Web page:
“I am very excited and proud of AERC’s Trails Program, said Monica Chapman, AERC Trails and Land Management Committee co-chair. “The grant is a perfect example of a group effort from the locals on the ground doing the sweat equity, the committee level members writing the grant and with the local forest, to attending meetings in Washington, DC, to meet with legislators and many of the groups belonging to NSWA. This is a perfect example of how a non-profit grass-roots organization should work.”
The volunteers at Elkins Creek Horse Camp plan on having most if not all of these improvements completed by December of 2018 and will be working steadily throughout the year.
“Endurance riders will appreciate the improved trail conditions, even under rainy conditions, in the Wayne National Forest, and the improvements will also be welcomed by the thousands of trail riders who visit the area each year,” said Krumlaw-Smith. This trail system has a wonderful group of volunteers who literally put thousands of hours each year into its development and maintenance.
“This grant will finally enable them to complete the 10-plus year project,” said Krumlaw-Smith. “Additionally it’s a wonderful help to the whole community in bringing more tourism to the region. By doing so we bring more revenue into local retail stores, restaurants, and other small businesses. The effect of the trail improvements will be felt community-wide.”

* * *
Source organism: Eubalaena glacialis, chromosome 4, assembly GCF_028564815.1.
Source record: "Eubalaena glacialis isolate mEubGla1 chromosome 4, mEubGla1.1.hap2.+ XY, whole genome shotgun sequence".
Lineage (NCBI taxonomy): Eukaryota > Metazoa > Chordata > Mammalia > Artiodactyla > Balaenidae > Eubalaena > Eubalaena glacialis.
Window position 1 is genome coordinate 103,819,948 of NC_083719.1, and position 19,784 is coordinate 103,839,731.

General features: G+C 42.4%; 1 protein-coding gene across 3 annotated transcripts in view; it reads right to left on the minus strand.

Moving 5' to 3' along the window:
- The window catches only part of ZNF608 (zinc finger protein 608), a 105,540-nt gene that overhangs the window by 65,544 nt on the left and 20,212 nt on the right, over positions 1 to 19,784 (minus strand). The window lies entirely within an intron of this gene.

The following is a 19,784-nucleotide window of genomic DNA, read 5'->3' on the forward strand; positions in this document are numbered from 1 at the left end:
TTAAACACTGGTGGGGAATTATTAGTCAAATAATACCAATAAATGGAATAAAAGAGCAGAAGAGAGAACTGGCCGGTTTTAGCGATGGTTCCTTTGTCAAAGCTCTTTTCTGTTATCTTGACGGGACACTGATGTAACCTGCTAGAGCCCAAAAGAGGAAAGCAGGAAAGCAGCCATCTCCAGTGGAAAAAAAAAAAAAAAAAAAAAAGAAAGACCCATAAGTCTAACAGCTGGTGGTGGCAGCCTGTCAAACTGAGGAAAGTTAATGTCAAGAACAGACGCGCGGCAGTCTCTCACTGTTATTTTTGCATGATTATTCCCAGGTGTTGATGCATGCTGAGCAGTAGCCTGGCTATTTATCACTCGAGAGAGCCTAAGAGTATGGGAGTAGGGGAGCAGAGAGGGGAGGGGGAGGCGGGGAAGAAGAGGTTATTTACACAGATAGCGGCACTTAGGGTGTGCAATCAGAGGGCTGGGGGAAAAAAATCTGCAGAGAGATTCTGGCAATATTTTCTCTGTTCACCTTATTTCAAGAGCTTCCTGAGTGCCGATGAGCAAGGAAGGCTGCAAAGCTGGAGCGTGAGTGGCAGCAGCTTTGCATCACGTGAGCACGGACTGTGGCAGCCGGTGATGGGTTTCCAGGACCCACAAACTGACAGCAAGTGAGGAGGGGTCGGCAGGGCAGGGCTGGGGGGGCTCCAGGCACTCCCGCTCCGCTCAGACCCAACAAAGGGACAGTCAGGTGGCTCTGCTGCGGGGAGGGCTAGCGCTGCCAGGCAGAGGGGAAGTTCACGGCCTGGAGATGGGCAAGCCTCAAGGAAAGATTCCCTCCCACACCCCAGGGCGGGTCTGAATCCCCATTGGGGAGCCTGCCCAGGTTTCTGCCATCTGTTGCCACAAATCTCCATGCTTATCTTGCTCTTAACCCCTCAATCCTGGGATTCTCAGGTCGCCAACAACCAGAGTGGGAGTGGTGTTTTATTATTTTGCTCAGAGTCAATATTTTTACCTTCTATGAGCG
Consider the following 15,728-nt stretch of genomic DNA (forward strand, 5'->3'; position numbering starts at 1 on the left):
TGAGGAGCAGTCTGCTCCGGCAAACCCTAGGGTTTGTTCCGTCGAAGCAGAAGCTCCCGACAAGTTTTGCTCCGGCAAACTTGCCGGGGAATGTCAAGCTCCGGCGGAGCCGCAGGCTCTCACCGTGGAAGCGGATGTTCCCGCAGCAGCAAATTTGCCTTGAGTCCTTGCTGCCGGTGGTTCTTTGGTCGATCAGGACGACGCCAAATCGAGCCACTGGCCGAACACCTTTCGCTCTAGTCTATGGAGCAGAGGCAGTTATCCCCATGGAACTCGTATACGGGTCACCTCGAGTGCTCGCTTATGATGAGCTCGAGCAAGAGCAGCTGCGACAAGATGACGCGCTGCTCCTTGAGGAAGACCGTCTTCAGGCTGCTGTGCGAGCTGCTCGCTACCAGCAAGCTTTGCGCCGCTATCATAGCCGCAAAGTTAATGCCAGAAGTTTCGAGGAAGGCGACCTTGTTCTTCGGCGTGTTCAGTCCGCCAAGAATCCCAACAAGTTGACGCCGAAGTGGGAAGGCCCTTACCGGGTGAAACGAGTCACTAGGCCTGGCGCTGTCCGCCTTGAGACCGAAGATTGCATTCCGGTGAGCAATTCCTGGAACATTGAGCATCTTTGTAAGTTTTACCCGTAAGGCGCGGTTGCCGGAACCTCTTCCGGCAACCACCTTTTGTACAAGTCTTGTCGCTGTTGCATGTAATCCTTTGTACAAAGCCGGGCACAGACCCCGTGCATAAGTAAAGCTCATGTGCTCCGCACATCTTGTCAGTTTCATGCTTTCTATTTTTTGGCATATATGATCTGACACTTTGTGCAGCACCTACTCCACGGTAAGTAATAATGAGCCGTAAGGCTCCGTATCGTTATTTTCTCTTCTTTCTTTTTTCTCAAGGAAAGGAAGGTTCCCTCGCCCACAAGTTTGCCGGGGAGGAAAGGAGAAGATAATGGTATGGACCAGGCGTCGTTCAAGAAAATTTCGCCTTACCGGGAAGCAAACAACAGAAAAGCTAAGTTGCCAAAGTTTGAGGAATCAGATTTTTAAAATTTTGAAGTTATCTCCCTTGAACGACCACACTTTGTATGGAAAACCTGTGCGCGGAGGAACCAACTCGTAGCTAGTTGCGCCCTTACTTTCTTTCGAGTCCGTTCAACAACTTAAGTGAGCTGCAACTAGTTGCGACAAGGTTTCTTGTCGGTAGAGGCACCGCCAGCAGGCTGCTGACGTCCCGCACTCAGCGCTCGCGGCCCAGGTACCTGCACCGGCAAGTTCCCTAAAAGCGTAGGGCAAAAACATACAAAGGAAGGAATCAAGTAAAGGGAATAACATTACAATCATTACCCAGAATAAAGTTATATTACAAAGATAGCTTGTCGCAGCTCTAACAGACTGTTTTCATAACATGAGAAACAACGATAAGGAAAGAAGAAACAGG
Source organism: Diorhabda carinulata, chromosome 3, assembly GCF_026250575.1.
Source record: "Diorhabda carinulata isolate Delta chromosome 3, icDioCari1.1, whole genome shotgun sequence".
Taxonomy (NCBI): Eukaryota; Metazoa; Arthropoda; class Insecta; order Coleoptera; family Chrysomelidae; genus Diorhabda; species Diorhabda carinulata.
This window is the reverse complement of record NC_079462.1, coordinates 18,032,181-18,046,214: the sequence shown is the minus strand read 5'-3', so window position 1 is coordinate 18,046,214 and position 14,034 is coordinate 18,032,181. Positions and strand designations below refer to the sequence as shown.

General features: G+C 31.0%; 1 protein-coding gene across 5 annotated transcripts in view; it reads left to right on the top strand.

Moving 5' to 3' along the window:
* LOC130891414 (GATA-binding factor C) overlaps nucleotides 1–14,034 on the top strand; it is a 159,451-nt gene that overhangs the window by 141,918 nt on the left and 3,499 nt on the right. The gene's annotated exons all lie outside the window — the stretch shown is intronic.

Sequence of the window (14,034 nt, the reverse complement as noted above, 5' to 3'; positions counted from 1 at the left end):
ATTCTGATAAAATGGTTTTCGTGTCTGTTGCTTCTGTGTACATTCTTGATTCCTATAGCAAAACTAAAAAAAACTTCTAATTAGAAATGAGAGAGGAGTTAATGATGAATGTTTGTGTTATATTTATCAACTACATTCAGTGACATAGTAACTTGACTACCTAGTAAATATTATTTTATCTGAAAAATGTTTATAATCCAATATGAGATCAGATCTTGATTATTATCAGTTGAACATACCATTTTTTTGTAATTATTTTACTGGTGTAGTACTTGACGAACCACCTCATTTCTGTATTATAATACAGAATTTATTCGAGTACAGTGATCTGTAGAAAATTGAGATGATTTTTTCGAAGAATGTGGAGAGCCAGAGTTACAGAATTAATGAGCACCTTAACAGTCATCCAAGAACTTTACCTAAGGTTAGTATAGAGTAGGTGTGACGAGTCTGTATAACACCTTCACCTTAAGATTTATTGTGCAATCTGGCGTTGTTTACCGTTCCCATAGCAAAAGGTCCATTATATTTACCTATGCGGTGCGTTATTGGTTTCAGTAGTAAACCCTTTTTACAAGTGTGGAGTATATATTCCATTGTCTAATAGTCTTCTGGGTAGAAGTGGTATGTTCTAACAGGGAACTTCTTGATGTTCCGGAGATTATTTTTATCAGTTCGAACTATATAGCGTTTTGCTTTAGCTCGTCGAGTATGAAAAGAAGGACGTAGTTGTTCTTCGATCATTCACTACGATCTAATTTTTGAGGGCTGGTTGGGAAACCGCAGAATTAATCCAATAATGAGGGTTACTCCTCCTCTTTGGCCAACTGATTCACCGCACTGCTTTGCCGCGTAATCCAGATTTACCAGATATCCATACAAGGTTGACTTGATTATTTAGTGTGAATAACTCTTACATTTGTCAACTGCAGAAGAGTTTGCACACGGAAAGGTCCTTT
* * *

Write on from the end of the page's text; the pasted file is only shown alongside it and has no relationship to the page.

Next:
Randy Welsh, NWSA’s executive director who manages the program, said, “Trails connect people to the National Forests, and this funding will help these local groups and volunteers participate in caring for and managing their Forests. The National Forest System Trails Stewardship Partnership Funding Program will encourage a huge increase in the number of volunteers and public involved with National Forest trails.”
Further information on the National Forest System Trail Stewardship Partnership Funding program can be found on the NWSA website at www.wildernessalliance.org/trail_funding.
For more information about the American Endurance Ride Conference, visit www.AERC.org.
About the AERC
The American Endurance Ride Conference (AERC) was founded in 1972 as a national governing body for long distance riding. Over the years it has developed a set of rules and guidelines designed to provide a standardized format and strict veterinary controls. The AERC sanctions more than 700 rides each year throughout North America and in 1993 Endurance became the fifth discipline under the United States Equestrian Team.
In addition to promoting the sport of endurance riding, the AERC encourages the use, protection, and development of equestrian trails, especially those with historic significance. Many special events of four to six consecutive days take place over historic trails, such as the Pony Express Trail, the Outlaw Trail, the Chief Joseph Trail, and the Lewis and Clark Trail. The founding ride of endurance riding, the Western States Trail Ride or “Tevis,” covers 100 miles of the famous Western States and Immigrant Trails over the Sierra Nevada Mountains. These rides promote awareness of the importance of trail preservation for future generations and foster an appreciation of our American heritage. For more information please visit us at www.aerc.org.